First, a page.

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Below are two letters of mine published in today’s press, the first of which coincides with the latest Newspoll showing a 14 percentage point gap (on a two party preferred basis) at the Federal level between Labor and the Coalition. It suggests a need for Labor to make its policies more consistent with modern society – and, although not specifically stated, to differentiate itself from the union movement.

I have also included a letter by former federal MP, John Haslem, who is an acquaintance now living at Batemans Bay. John has outlined the restrictions on property development resulting from the acceptance by local councils of absurd projections of sea levels to 2100 derived from the last IPCC report. State governments need to act to amend or get rid of these restrictions, which apply around most of Australia.


Is brand Labor suited to modern society?
letter published in The Australian Financial Review, 27 March 2012

Geoff Kitney suggests “the reality that the Labor brand is seriously damaged has been clear for all to see for a long time” (“Positive shift may yet end in tears”, Opinion, March 24-25). He is supported in the comments by outgoing Queensland Premier Anna Bligh.

Kitney also suggests, however, that Prime Minister Julia Gillard may have helped the brand with her recent “more positive mood”, as reflected in the carbon tax, the mining tax and vehicle industry assistance, as well the ridiculing of Australia’s billionaires. But do such legislation and attitudes really offer a Labor brand suited to a modern society?

Surely we now have widespread agreement of the importance of a private enterprise system based on competition determined in the market, not one that uses detailed government legislation that sets standards determined by outsiders with little knowledge of how the market system works.

Yet the measures Kitney quotes contain that flavour as do the recent legislative changes that stop textile manufacturers from hiring workers as contractors, abolish an Australian Building and Construction Commission needed to allow competition in the industry, and establish an independent tribunal to determine pay for truck drivers. That employers are also now required over seven years to effect major increases in contributions to employees’ superannuation (of which the responsible minister seems ignorant) also reflects a “government knows best” approach.

Astonishingly, those changes that directly affect workplace regulation have occurred while the Fair Work Act is under review and despite the government’s refusal to implement the numerous amendments to legislation that employer groups and independent analysts have identified as urgent. This is despite the act’s adverse effects on both the economy and employment and the apparent recognition by the new head of Fair Work Australia that it has created a highly undesirable capital versus labour environment that should not be resolved outside Parliament.

Des Moore
Institute for Private Enterprise South Yarra Vic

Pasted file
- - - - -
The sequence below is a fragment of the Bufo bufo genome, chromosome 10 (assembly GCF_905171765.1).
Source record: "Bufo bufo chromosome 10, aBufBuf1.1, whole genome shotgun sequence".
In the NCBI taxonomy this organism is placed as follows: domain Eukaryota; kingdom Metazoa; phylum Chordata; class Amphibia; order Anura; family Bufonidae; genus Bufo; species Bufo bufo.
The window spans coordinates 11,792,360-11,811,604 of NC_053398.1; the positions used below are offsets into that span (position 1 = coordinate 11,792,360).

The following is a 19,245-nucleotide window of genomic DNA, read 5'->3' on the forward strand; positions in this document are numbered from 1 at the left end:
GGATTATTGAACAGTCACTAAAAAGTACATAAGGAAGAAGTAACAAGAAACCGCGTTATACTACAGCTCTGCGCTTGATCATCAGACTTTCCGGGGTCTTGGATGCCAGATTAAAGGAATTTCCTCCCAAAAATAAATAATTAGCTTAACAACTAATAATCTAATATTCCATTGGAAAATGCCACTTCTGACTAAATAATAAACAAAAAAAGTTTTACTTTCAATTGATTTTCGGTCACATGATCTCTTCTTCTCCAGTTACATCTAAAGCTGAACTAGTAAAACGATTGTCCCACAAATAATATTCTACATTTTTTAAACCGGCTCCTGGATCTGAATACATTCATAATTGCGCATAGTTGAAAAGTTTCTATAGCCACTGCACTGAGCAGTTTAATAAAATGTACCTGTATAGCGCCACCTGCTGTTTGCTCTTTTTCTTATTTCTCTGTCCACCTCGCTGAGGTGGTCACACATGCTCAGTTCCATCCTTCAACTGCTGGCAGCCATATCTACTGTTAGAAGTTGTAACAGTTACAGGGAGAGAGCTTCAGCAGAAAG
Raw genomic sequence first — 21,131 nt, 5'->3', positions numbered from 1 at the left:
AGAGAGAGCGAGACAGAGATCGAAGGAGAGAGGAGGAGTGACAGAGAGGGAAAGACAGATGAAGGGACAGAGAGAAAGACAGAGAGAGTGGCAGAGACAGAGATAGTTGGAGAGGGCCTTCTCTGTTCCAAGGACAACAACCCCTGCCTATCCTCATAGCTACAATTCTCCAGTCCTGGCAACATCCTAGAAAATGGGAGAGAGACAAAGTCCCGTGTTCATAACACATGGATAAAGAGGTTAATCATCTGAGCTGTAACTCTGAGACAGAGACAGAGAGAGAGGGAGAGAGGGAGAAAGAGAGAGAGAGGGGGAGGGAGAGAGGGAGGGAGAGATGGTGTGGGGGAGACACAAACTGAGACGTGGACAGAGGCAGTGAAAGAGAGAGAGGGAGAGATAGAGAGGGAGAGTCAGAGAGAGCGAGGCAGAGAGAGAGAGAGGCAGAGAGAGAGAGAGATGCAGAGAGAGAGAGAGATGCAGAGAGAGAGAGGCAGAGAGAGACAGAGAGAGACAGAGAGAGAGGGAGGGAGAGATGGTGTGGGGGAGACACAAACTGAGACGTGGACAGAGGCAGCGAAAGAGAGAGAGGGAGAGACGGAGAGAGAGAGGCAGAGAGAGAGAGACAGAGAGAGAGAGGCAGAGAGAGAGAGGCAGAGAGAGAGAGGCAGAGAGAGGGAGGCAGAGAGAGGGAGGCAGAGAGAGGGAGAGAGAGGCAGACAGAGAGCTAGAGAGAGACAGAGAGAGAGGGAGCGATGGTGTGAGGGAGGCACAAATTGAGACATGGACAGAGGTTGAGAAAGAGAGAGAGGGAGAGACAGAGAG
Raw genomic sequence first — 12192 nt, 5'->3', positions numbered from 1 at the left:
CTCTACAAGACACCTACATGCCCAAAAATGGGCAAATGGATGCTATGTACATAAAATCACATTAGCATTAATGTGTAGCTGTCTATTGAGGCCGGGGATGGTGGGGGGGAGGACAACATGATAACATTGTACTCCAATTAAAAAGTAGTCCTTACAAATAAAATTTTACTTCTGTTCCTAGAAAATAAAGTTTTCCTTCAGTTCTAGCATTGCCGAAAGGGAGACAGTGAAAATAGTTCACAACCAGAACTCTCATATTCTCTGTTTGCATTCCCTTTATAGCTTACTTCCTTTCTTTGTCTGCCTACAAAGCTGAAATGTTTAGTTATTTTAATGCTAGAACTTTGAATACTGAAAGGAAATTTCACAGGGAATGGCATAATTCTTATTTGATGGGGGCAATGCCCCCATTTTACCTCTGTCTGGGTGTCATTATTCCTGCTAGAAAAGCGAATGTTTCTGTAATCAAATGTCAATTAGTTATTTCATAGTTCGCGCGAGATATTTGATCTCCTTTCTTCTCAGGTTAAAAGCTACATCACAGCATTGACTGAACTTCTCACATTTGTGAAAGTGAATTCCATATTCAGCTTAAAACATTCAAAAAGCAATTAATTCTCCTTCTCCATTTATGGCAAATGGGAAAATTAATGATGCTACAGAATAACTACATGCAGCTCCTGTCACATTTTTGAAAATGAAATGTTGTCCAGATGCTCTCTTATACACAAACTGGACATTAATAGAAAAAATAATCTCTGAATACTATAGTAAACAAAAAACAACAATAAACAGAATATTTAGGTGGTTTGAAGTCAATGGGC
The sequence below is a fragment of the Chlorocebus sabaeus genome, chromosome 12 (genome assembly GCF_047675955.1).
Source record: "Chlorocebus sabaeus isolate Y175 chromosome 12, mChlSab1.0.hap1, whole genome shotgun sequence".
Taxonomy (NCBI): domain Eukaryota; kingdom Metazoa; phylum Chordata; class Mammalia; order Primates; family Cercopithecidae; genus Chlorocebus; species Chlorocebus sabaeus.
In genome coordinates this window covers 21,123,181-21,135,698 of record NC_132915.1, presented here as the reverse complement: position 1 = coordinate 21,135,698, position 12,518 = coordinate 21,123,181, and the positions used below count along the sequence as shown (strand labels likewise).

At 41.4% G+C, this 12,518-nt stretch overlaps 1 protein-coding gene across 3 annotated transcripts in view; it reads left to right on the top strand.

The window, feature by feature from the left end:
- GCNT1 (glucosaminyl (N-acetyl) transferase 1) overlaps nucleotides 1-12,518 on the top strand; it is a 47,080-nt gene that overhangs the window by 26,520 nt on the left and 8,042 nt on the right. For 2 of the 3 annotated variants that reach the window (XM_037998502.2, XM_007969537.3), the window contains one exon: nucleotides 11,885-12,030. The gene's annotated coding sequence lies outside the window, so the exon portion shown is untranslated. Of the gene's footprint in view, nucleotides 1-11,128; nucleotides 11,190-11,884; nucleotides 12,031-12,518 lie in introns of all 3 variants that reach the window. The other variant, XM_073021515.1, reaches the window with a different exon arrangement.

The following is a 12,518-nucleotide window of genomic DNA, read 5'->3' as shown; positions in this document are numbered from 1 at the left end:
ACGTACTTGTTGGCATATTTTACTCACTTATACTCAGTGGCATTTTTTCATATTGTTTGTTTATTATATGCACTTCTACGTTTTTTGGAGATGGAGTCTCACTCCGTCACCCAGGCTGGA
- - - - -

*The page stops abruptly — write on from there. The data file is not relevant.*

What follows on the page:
Greens the losers in Queensland -- as well as Labor
letter published in Talking Point, The Australian, 27 March 2012

THE Queensland Labor government's failure to recognise the need for reform harks back to its brushing aside of the in-depth report published in 2006 by Commerce Queensland on the role of government in the state.

This report, of which I was joint author, could provide one basis for implementing change by the incoming Newman government.

The report highlighted the substantial scope to increase the proportion of traditional government services, such as health and education, provided by the private sector. This, in turn, would allow a reduced need for government expenditure -- and lower taxes.

It is pertinent also that the report identified the seriously deteriorating budgetary outlook that has eventuated since. At the time such predictions were ignored by commentators, just as they ignored until very recently the growing dissatisfaction with the Bligh government's performance.

Des Moore, South Yarra, Vic

Councils unfairly affecting coastal property values
letter published by John Haslem in The Australian, 27 March 2012

ALARMING development restrictions as threatened by Port Macquarie Hastings Council on owners of property in the area already exist in Eurobodalla Shire Council and, I understand, in many other coastal property areas in NSW ("Fighting on the beaches as council orders retreat from climate change threat" , 24-25/3).

These restrictions have already caused sharp falls in values in areas affected and are unnecessarily preventing property renewal and development and unfairly affecting property owners.

They derive from the previous NSW government's acceptance of the sea-level projections for 2100, ranging from 19cm to 59cm, in the Intergovernmental Panel on Climate Change report for 2007. As such, they are now clearly outdated.

The recent joint CSIRO and Bureau of Meteorology report acknowledged that the increase since 1993 has averaged only about 3mm a year. And the rate has averaged even less over the last century or so when temperatures have been increasing.

The present NSW government should now advise councils to adopt a benchmark for sea levels in 2100 consistent with the trend over the last 100 years, that is, no more than 30cm.

John Haslem, Batemans Bay, NSW

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